Our latest reader to email hello@, Robert Hochman, offers some great recommendations in response to that question—the best way to protest Trump—that don’t involve threatening free speech, which Robert defends here with passion and principle:
I’m a lawyer, but I don’t think the law of free speech is all that helpful in thinking through the delicate question of how one should either tactically or morally protest Trump. Whether he crosses the line to incitement, or merely dances on its edge, Trump is contemptible. What is legally permissible public speech is far broader than what our political culture ought to expect from candidates.
Whether Trump is aiding and abetting battery by offering to pay legal fees of his supporters who punch protestors is a nice exam question for law school. Whether he is “inciting” violence by lamenting the good ol’ days when protesters were taken out on a stretcher is something law professors and students love to argue about.
But nothing turns on the answer. And that’s because what we should cherish about our political culture is the miracle—and it really should be thought of as like a miracle—that the most powerful nation the world has ever seen removes its most powerful person from office every four or eight years through an orderly, nonviolent, democratic process. This so familiar to us that it is taken for granted. Maybe we have become so accustomed to it that we can’t really believe that someone has come along who is threatening that norm. But if we do see it, and can recognize it, it is certainly our duty to figure out the most effective way to stop it. So the need to protest Trump is clear, whether his speech is lawful or not.
I think the comments of one of your readers, Alycee, is fundamentally off when she asserts that it is morally OK to prevent Trump from speaking even though it would not have been morally OK to prevent Obama from speaking in 2008.
To be sure, I agree with her that Trump’s racist and thuggish message is immoral while Obama’s was not. But so what? The problem that free speech exists to deal with is granting the government the power to prevent speech it considers immoral. Speech like abolitionism in the South was, by the moral standards of the authorities in charge, deeply immoral. Indeed, judging what speech is permissible and what speech is impermissible based on its perceived morality or immorality is a recipe for the most basic kind of thought control that will favor contemporary morality and halt progress.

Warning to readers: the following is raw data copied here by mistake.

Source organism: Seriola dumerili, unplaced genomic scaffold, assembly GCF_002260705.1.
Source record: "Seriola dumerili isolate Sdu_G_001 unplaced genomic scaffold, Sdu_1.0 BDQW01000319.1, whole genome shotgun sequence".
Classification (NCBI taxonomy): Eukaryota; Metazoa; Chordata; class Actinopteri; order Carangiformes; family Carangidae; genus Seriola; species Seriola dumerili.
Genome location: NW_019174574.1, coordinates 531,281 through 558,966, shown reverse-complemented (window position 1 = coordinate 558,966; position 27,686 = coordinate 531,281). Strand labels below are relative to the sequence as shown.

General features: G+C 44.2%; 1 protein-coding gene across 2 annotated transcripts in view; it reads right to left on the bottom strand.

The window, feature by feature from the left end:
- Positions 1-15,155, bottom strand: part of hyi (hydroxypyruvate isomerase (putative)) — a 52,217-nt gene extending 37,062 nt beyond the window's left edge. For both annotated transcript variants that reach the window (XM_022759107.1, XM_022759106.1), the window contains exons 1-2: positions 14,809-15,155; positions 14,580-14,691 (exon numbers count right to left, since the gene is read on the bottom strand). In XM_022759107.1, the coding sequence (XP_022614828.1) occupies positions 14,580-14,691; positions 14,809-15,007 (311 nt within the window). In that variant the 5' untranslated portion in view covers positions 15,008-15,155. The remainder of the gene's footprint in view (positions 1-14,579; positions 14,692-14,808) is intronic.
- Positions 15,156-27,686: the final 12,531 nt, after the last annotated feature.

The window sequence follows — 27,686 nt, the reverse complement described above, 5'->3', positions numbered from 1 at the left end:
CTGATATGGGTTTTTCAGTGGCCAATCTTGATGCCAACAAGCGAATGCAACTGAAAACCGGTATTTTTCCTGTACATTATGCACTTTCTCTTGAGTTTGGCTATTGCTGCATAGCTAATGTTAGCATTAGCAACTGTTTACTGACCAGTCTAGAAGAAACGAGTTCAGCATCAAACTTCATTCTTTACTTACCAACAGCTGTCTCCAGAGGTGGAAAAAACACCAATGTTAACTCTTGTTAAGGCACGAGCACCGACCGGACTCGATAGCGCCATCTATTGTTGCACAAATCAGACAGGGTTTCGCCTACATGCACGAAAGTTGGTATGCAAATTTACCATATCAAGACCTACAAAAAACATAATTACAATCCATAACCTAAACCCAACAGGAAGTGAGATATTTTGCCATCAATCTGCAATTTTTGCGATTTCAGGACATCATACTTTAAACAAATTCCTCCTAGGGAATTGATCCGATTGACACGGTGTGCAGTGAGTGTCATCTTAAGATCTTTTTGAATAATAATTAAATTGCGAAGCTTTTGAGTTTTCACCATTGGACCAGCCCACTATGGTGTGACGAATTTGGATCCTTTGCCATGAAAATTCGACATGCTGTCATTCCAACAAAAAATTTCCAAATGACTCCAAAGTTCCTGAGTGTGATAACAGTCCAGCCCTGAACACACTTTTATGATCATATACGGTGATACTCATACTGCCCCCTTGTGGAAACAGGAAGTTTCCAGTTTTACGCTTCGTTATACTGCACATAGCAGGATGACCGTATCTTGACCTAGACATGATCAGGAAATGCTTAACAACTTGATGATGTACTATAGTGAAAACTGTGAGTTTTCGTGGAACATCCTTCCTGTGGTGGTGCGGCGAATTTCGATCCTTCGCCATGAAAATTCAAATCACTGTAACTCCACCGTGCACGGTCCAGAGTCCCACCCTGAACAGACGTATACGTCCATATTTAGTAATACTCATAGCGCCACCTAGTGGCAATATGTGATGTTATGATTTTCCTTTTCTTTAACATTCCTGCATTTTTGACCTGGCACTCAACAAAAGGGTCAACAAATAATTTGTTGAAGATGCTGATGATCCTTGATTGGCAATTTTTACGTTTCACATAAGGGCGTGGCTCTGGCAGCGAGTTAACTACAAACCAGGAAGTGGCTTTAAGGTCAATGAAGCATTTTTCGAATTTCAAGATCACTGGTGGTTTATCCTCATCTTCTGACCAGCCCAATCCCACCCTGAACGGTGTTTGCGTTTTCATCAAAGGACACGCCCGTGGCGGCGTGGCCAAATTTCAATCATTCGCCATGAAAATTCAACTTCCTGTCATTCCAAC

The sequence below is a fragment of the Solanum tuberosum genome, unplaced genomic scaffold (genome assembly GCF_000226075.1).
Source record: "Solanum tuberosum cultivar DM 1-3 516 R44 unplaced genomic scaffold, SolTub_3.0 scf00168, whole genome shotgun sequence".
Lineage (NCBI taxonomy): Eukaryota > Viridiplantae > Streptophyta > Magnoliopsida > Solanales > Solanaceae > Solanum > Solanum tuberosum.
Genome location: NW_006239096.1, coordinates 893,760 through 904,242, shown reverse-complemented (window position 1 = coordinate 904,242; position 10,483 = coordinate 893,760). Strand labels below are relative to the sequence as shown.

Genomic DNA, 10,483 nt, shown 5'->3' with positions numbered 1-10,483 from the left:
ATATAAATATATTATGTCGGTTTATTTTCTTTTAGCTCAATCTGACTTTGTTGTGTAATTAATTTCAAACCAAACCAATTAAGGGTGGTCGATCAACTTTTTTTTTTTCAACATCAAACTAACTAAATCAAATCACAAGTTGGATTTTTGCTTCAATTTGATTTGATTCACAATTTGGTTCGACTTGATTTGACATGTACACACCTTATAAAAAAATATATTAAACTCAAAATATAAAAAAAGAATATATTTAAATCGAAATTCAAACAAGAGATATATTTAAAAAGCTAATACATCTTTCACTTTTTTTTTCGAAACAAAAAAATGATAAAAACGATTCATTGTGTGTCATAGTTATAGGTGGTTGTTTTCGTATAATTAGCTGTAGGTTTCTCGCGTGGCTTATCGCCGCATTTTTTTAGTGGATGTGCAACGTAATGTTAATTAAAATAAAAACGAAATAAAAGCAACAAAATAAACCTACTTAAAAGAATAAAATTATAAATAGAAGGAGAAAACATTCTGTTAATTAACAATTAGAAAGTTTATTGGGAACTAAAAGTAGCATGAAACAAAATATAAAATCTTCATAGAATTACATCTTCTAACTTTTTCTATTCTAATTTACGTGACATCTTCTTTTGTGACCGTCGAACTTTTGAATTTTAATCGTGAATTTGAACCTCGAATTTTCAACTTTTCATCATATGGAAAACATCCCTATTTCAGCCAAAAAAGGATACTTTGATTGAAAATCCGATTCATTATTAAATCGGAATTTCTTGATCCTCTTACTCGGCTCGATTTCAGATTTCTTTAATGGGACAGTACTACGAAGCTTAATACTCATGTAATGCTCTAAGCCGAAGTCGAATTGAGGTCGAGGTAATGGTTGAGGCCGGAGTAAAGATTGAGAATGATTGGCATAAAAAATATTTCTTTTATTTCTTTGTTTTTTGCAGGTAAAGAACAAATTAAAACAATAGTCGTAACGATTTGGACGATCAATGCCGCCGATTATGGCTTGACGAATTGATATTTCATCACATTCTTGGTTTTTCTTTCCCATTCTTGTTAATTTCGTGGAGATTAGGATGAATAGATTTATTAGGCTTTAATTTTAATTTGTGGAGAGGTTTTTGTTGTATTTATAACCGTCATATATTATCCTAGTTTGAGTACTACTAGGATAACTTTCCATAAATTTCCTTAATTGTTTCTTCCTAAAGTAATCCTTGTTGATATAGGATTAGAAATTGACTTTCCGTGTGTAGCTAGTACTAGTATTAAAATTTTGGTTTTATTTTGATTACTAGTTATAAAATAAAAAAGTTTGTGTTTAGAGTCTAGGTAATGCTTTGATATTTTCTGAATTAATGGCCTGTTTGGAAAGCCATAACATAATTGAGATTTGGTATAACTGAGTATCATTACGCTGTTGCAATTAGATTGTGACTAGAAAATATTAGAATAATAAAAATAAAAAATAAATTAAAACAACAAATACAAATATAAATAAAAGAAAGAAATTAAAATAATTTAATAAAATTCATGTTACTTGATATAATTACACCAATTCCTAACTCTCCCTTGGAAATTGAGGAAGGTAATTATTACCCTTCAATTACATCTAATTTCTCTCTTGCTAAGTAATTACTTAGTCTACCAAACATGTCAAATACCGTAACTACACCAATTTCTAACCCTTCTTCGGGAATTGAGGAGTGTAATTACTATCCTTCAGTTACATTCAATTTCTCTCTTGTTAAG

Alycee recognized that violence is not a legitimate form of protest. And she also recognized Trump’s right to speak. But she drew a strange line when she said he had no right to be heard. It’s not his right to be heard that free speech protects, but the right of the people who want to hear him. Protesting in a way designed to prevent others from hearing a speaker, even an immoral speaker, is wrong.
It is certainly true that hate speech is not something we are bound to respect with a hearing. And nobody is ever going to make Alycee listen to Trump. That would be wrong. But it is equally wrong for her to prevent those who want to hear Trump from listening to him. I think it’s morally wrong, even though Trump is uttering immoral and noxious ideas. And it is morally wrong to prevent those who want to listen to Trump from hearing him because I (or Alycee or a group of protestors or the government) do not get to decide what is and is not the legitimate range of moral discussion any more than slaveholders in the South should have had that power.
I hasten to add that it is tactically foolish to prevent Trump supporters from hearing from what Trump wants to say. It confirms every prejudice they have about Trump opponents: that they are oppressive troublemakers who are out to force the country to accept their PC view of the world.
I think both prudence and fundamental moral principles suggest other methods to “delegitimize” Trump’s speech without disrupting it. Anti-Trump protestors should endeavor to find ways to protest without interfering at all in the conduct of his rallies: fill as much of the arena as possible and post anti-Trump signs and sit silently reducing the enthusiasm of the crowd overall; coordinated walkouts mid speech in volume; coordinate turning their backs on the candidate as he speaks; I’m sure there are many more good ideas. If security seeks to remove such non-disruptive protestors, refuse to leave, in 1960s sit-in style.
Personally I think this video ad is another effective and principled tactic—using Trump’s own speech against him: